The Jesus’ option to ministry the cities did not mean that his ministry was exercised only within cities. Jesus not only sought to reach those living in urban centers, he sought people. However, the cities were the places where they were in quantity, hence his strategy was primarily urban. It is necessary to note that Jesus also wanted to transform the unjust structures of the city. He condemned the neglect of the poor, rejected the “fence law” established by the hypocritical religious hierarchy of the scribes and Pharisees; he ordered the payment of taxes, and many other attitudes peculiar to the urban context. All this without mentioning his constant intervention in the perverse structure that deprived the common people’s access to the means of improving health, nutrition and spiritual support. Such action runs counter to the interpretation of many evangelical theologians group, especially the so-called fundamentalists, who tend to centralize the theology only in the work of God for spiritual salvation of man. The history itself is testimony of those who were concerned only with individual salvation, produced a disposition to reduce the social evil as sin entered only on the individual. By establishing that the evil of a city is composed of self-aggrandizement, self-indulgence , social injustice and idolatry, would be naive to think that converting people in the city automatically produce the urban restoration. If the systems that control the vcity are not impacted with the values of the Kingdom of God, there won’t be no effective transformation, and this has not gone unnoticed in the ministry of Jesus.

The challenge of temptation

Before the actual commencement of his ministry, Jesus was led by the Spirit out of town, where he prayed, fasted and was tempted by Satan. During the temptation the devil led him back to town. Even though there are theologians who defend the interpretation that the temptation was internal, mental or spiritual and not physically, the urban core still exists. Jesus is taken to the highest point of the temple (Matt. 4:5), that in mind or in fact, it could not be disassociated with the city of Jerusalem. This fact leads us to the idea that Satan was willing to defeat Christ in the same place where the veil would be torn, the holy place where the great victory of the Messiah would happen in the city of Jerusalem – the temple. From this event is possible to deduce that the local where the church is tempted is the city, more properly, the spot where the church lives and worships God, therefore by the Holy Spirit, the christians are now the temple of God. To face the diabolic challenge: “if you are Christian, where are the supernatural deeds” (Matt 4:5-6), living by faith is still the great challenge we must confront for the urban missions.

Satan knew that Jesus was sent from God, sent to regain all realms. As the devil offered an easier and milder way than the cross, he showed to Jesus the kingdoms and offered to him dominion over the cities (Matt. 4:8-9), cities which were not properly his, although they were under his control. Jesus rejected all diabolical bids and ordered Satan to withdraw (Matt. 4:10). The Lord knew that only a perfect submission to the Father’s will would be effective and efficient. Jesus foresaw that cities and kingdoms would only be rescued from the tyranny of sin, when his victory over sin and death was consummated (Rev. 19:6-7, 21:2). The cross was the only way! The kingdoms just would go back to God’s ideal when “worship the Lord your God and him only shall you serve.” (Matt. 4:10). It was after his resurrection that Jesus told his disciples: “All authority was given to me …” (Mt 28:16), the cities are now under his power. One warning else still persists, because the temptation offered by Satan to church: the temptation to perform the mission in the city without the cross, without a price to be paid.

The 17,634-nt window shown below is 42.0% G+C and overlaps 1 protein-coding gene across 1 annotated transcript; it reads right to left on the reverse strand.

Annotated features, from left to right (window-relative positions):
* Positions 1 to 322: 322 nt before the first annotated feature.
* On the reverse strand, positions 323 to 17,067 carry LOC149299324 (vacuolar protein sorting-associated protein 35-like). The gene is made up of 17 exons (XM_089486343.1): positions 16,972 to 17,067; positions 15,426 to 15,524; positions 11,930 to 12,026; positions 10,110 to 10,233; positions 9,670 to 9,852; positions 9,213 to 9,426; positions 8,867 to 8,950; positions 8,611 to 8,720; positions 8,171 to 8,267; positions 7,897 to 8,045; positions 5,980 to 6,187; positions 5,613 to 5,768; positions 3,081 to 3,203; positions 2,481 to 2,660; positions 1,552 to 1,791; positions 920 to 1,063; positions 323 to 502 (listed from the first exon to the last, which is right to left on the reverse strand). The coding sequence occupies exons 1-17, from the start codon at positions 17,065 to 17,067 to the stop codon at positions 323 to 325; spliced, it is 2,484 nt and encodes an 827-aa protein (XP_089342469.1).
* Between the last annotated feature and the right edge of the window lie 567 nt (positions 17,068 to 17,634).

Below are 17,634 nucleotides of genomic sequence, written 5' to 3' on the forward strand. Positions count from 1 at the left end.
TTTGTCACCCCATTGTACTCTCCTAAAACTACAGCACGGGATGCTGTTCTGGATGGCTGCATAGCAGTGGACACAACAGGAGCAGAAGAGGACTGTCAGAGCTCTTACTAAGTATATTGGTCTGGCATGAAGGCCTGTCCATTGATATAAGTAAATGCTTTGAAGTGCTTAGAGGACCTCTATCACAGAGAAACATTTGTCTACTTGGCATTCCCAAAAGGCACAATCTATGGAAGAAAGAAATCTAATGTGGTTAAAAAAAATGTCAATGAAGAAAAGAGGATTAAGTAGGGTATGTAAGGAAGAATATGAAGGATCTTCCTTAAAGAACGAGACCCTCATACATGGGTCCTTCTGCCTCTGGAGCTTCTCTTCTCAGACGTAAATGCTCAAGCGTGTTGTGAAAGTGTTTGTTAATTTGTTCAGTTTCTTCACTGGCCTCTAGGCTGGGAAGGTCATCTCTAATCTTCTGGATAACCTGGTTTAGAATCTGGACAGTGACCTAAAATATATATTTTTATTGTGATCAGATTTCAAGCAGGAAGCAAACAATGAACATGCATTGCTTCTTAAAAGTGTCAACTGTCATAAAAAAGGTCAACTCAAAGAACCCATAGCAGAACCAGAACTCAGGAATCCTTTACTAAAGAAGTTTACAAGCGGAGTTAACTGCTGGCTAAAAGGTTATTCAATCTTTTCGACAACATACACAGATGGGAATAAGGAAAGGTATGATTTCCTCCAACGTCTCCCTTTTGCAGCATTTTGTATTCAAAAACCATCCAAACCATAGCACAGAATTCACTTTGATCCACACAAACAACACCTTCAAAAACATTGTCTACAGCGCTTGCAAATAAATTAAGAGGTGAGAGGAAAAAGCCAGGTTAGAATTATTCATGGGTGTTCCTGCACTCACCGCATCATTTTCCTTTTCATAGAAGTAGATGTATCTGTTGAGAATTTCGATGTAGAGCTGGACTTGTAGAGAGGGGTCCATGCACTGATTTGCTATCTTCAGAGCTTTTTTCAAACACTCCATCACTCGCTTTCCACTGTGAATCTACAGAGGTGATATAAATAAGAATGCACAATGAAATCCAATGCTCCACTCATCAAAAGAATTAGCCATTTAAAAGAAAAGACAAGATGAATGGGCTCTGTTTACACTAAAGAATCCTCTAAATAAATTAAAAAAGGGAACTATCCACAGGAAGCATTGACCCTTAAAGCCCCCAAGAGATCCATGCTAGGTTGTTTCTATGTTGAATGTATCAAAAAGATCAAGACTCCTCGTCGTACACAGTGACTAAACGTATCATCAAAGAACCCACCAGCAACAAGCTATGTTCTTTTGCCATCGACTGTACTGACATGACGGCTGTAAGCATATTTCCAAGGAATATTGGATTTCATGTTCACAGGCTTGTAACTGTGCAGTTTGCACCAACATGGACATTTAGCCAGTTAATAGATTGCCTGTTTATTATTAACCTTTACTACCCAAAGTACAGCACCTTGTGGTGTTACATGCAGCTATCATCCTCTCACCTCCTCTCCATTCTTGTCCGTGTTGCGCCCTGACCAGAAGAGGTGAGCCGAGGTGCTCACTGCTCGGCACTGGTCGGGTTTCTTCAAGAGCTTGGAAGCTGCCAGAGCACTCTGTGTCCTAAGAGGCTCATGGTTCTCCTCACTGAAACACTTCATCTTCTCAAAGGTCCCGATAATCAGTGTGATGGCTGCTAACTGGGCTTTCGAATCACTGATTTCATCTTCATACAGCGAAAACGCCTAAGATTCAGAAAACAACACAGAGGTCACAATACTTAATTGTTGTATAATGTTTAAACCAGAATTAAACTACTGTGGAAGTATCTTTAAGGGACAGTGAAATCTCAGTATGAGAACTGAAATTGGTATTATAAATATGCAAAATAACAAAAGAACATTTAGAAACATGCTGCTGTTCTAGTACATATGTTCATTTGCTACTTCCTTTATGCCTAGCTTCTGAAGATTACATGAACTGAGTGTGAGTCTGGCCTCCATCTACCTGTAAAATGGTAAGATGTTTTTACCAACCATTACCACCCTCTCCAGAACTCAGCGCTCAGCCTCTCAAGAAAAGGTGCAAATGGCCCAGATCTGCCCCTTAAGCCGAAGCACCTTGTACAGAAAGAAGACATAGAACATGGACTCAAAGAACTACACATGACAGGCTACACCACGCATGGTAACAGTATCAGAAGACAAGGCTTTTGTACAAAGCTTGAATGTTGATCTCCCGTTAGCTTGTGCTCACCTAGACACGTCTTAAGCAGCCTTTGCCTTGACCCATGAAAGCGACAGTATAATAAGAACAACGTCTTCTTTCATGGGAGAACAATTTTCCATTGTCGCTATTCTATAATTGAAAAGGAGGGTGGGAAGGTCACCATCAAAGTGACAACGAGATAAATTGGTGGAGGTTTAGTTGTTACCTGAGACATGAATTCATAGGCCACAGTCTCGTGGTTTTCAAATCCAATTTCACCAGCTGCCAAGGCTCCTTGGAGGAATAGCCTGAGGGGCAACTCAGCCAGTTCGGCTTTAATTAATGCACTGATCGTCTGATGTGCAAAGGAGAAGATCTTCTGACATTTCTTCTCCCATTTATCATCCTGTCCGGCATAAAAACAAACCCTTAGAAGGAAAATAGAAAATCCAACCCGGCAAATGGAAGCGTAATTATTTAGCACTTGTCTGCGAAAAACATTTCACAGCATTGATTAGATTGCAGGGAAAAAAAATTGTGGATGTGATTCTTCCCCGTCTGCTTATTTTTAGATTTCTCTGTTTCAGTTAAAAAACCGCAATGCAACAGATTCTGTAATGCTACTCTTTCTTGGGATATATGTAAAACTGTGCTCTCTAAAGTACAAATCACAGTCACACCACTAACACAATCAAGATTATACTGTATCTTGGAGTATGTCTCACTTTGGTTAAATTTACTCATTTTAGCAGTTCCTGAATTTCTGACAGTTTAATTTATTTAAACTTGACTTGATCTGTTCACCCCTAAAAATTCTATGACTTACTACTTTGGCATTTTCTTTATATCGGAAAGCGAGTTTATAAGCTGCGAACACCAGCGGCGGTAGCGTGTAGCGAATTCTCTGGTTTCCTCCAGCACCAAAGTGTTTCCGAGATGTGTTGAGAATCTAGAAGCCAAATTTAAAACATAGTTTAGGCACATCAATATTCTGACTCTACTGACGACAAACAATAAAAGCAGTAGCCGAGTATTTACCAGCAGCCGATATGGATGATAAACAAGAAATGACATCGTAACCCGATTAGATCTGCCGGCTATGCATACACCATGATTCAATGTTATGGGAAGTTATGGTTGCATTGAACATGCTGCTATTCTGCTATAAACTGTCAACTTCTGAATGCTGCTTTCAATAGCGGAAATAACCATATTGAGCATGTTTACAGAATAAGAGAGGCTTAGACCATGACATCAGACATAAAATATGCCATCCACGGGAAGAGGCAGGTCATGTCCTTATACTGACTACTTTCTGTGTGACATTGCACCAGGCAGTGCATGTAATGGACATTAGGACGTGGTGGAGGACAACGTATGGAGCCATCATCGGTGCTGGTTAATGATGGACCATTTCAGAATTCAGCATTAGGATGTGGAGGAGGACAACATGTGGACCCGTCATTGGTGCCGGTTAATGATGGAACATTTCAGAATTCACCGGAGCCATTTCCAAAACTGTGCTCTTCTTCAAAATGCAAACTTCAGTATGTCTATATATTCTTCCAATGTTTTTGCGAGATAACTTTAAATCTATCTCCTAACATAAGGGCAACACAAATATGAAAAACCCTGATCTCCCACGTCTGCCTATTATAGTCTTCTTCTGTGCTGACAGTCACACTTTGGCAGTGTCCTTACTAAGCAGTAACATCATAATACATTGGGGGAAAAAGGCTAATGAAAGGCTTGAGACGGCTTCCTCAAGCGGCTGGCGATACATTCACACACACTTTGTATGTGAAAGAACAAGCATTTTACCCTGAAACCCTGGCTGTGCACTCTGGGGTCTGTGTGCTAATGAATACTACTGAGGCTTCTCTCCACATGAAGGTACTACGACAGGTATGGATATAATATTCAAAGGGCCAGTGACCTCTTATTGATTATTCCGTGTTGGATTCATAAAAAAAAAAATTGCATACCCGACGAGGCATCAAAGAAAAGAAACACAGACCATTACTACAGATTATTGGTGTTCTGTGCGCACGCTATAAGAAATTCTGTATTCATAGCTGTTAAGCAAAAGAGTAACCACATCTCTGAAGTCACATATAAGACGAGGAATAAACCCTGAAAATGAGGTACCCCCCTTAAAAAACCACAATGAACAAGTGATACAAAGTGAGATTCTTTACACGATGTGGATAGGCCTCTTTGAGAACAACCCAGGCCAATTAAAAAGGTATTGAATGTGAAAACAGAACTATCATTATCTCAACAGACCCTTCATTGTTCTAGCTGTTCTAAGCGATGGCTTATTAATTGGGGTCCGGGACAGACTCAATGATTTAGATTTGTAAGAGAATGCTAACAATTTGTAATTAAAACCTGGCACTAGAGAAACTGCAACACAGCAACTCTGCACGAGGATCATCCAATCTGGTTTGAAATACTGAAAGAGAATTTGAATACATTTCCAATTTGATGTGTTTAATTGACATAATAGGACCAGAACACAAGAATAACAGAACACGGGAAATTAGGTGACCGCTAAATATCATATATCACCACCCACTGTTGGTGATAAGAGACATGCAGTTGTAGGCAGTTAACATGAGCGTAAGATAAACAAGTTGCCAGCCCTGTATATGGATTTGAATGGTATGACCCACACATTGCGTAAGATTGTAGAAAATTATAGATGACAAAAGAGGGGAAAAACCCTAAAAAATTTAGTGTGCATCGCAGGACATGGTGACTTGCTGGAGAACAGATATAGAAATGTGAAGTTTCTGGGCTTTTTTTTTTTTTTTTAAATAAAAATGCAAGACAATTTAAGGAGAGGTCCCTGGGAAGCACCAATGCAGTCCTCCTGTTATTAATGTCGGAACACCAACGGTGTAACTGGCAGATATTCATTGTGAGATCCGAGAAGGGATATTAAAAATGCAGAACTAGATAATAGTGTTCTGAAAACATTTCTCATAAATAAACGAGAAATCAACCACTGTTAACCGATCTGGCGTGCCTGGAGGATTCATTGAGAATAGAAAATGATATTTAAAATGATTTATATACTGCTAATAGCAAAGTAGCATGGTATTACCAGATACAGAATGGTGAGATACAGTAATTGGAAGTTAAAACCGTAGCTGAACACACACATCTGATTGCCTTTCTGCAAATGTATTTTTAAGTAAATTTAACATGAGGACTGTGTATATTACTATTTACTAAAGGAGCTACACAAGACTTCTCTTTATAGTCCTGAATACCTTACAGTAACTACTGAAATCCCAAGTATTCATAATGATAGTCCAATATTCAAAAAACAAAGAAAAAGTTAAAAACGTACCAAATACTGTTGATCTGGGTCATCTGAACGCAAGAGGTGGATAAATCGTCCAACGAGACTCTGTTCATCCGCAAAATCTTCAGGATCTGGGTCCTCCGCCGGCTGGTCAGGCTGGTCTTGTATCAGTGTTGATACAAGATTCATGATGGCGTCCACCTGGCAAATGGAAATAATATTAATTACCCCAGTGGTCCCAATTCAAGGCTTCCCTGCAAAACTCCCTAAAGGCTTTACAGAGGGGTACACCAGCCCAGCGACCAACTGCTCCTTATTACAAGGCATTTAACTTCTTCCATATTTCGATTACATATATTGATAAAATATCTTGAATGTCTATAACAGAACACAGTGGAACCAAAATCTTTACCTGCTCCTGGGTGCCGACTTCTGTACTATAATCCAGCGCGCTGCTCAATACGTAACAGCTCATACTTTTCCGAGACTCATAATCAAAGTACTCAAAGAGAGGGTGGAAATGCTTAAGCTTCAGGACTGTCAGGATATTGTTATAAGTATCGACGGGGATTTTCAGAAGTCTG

Urban missionaries like Jesus

Although Jesus preached to many cities such as Capernaum, Nazareth, Bethany, Jericho and others, his final destination was Jerusalem, the city of David, the city of peace that would advocate the ideal of God. It was in that city where he went with the honors of a king, and palms, greetings offered only to the victorious roman generals (cf. Lk 19:28-40). It is in Jerusalem that Jesus confronted the religious established powers. It is the same Jerusalem that he wanted to snuggle with maternal affection (Matt 23:37). It was in Jerusalem that repeated with Jesus the same fate of the prophets (Matt. 23:34). His death occurred outside the city, but the impact did not leave the urban environment quiet. Guards were posted to his tomb; the disciples locked themselves in fear; the city squirmed in comments which later became silent. Jerusalem was once again struck by Jesus, the news stirred the city and its leaders more than ever. In Jerusalem the Messiah had just regain power over everything and everyone. It was there, too, that the risen Christ and Lord of all, breathed his Spirit on his disciples (Jn 20:22), and they received the same mission that had been his, “As the Father has sent me, even so I am sending you” (Jn 20:21). This is the way used to establish the parallel of urban ministry of Jesus with the delegation of responsibility to those who were, and to those who are now missionaries of God. As consequence, just a couple days ahead, not only the apostles, but the entire church would produce the beginning of an era of the more intense urban missions. It is in these same bases and called conditions, restoration, training and sending that it is necessary to adhere to the theology that regulates the missionary practice. One caveat needs to be made regarding the implementation of urban strategy clearly demonstrated in the New Testament. One can’t exclude the missionary responsibility of the church outside of a city. Preach the good news of the Kingdom of God to all ethnic groups not reached, continues to defy the church. However, missions can no longer be understood as a task for only a few people in distant places. The cities are now the great missionary challenges of the XXI century.